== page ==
Posts from ‘Engines’
When most Chevrolet fans think “big block,” they probably think of the legendary 396- and 454-cubic-inch V8s. These stout mills made their names pushing Chevelles through the quarter mile and helping vacationers in Estate Wagons tow pontoon boats.
In 1990, Chevrolet rolled out the 454 SS, an outrageous performance-oriented version of the brand’s full-size pickup truck. At its heart was a tuned version of General Motors’ “big block” 454-cubic-inch (7.4-liter) V8. The engine was rated at 230 horsepower and a stump-pulling 385 pound-feet of torque.
In 1981, a Federal jury ruled that General Motors would have to pay $550 each to 10,000 owners of 1977 Oldsmobiles. This stiff punishment was levied because the Oldsmobiles in question came not with Oldsmobile engines, but with Chevy powerplants.
At the time, it was largely understood by the non-motoring public that GM’s placement of Chevy V8s in Oldsmobiles was an attempt to defraud buyers by slyly passing along an inferior product.
Merriam-Webster defines a V8 as “an internal combustion engine having two banks of four cylinders each with the banks at an angle to each other.” While true enough, a dictionary definition of one of motoring’s finest achievements can’t begin to capture the intoxicating power of a well-tuned small-block’s exhaust burble.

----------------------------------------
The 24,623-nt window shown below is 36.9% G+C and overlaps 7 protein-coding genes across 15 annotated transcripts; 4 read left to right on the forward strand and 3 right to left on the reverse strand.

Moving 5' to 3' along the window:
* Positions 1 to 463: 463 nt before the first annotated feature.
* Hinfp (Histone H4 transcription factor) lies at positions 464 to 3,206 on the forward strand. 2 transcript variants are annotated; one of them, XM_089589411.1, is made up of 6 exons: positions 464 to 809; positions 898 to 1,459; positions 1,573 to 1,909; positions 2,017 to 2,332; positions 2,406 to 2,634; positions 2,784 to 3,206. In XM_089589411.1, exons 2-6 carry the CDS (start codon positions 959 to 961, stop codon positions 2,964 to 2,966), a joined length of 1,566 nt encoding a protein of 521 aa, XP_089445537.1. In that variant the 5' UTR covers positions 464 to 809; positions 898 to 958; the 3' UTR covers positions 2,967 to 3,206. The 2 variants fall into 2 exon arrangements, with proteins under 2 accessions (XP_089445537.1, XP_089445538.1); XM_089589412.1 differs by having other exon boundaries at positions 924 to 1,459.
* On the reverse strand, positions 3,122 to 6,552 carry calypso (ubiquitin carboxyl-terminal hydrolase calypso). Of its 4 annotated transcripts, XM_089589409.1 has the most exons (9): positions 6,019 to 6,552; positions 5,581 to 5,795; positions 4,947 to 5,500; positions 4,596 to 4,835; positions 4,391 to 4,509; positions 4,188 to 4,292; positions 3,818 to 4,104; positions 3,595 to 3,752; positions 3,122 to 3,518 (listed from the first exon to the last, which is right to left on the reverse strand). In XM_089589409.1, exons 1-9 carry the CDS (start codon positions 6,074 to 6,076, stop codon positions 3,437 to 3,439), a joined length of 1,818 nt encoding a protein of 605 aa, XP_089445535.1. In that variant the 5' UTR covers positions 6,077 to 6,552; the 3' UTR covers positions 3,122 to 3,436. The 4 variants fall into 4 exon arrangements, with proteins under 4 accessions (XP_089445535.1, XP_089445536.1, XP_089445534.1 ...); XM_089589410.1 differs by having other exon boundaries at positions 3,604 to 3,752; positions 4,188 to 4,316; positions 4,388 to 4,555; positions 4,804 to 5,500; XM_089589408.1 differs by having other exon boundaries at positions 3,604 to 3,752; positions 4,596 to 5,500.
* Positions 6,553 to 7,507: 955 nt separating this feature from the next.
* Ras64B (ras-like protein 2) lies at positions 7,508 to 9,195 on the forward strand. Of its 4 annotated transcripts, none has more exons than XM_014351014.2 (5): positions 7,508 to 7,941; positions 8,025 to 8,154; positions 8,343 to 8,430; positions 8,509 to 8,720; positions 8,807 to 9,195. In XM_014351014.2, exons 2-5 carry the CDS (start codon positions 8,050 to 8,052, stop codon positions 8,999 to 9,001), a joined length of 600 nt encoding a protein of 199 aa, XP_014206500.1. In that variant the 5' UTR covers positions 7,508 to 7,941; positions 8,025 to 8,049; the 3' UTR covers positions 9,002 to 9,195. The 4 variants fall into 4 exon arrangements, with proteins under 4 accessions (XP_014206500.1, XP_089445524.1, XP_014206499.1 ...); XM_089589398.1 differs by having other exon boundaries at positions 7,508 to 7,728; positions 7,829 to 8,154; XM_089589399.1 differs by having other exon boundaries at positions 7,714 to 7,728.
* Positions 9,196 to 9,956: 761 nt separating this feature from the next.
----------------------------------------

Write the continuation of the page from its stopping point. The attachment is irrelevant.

The V6 engine has played a funny role in American automotive history. For domestic product, the V6 represented–at least for a time–a response to high fuel prices and and, on a grander scale, the passing of an era. For import products, V6 engines meant stepping up into the mainstream, and competing head on with domestic makers in the massive midsize sedan market, and later the burgeoning SUV/crossover segment. What we have here are five ads openly celebrating the charms of V6 motoring. It’s worth noting that the V6 engine that once seemed like so much of a compromise is now being replaced by even more-efficient small-displacement turbocharged 4-cylinder mills. In fact, neither the Chevrolet Malibu nor the Ford Fusion is available with a V6 engine anymore.
In automotive parlance, the term “fleet special” is almost never used lovingly. Fleet-special cars and trucks are almost always decontented and often down on power compared to retail variants of the same vehicles.
Desperate times call for desperate measures, and few periods in American automotive history were more desperate than the late 1970s and early ’80s.
Arriving just in time for a double-dip recession and an unprecedented spike in gas prices was the General Motors LC4 V6, a spin-off of Buick’s already ubiquitous 3.8-liter V6.